DePaul organization invites conversation on Israeli-Palestinian conflict

OneVoice supports grassroots activists in Israel, Palestine and internationally who are working to create the conditions needed for a just and negotiated resolution to the Israeli-Palestinian conflict, according to the organizations website.

Courtesy of OneVoice International

OneVoice supports grassroots activists in Israel, Palestine and internationally who are working to create the conditions needed for a just and negotiated resolution to the Israeli-Palestinian conflict, according to the organization’s website.

As debate surrounding the Israeli-Palestinian conflict grows at DePaul, one club wants to ensure the conversation continues once the controversy passes.

OneVoice on Campus is a multireligion, multipolitical affiliation fellowship program which emboldens students on campuses around the United States to start conversations surrounding the conflict on their campuses.

“I [brought the group to DePaul because I] thought there was a lack of voice that was more solutions-oriented rather than agenda driven,” said Saad Ahmed, co-founder of DePaul’s OneVoice on Campus chapter. “OneVoice really strives and excels in being an organization that brings together diversity and inclusion into the conversation.”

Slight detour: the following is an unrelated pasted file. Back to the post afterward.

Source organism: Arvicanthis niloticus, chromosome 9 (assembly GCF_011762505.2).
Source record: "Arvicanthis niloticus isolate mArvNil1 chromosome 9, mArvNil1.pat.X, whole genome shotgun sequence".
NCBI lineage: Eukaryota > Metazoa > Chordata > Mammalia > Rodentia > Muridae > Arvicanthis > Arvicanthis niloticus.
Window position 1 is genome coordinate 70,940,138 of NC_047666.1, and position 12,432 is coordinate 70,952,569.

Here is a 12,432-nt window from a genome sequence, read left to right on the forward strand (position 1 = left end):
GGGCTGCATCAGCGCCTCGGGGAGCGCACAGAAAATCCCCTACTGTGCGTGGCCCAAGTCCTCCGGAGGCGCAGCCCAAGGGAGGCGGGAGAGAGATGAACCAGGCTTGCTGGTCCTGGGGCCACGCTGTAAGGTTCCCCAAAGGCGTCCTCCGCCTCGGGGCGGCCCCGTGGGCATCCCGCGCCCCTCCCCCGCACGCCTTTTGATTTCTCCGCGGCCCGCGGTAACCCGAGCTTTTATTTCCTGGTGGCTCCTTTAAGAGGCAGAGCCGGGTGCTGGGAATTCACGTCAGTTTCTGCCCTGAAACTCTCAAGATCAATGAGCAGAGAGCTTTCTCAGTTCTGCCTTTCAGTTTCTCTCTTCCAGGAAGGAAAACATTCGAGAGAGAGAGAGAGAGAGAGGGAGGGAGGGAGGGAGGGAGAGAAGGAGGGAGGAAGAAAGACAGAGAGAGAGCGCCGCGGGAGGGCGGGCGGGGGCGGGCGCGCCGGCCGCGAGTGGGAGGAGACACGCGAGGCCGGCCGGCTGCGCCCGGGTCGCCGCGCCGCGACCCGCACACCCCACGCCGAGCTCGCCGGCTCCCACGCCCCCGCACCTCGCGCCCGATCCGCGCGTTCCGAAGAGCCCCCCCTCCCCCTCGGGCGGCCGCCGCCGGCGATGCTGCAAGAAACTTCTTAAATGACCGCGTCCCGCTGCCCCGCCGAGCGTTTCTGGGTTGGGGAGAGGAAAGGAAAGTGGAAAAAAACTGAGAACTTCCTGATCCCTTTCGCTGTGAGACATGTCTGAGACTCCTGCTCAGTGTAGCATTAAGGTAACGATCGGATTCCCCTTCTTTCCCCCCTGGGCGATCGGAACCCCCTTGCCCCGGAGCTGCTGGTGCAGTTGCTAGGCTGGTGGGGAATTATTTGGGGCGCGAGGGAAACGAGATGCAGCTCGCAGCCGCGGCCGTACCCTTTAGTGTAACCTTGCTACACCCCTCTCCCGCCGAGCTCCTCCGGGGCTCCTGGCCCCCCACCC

Ahmed said he started OneVoice at DePaul in Winter Quarter 2016, and since then, it has grown to include students of varying religions and ideologies.

“There’s people who are Muslim, Jewish, Christian, nondenominational—you name it,” he said. “We really attract people who are interested in learning about the conflict as well as potential outcomes that could be a result of it.”

OneVoice’s on-campus events primarily focus on providing a space for open discussion on the conflict. Since the group started, they’ve had mayors, community activists, professors and a former IDF soldier, among others, visit to facilitate discussions for the club’s members.

They also do movie screenings often, utilizing films made by “people in the diaspora or on the ground in Israel and Palestine that tell their personal stories and drive home the messages of how life really is like in Israel and in Palestine,” according to Ahmed.

“You know, there are a lot of real people being affected by this conflict,” he said. “But what’s important to note is that we cannot progress as activists and as people involved with this unless we have open dialogues and have an open mind to accepting—and not even accepting—at least just hearing different perspectives, and there are a lot of perspectives on this issue.”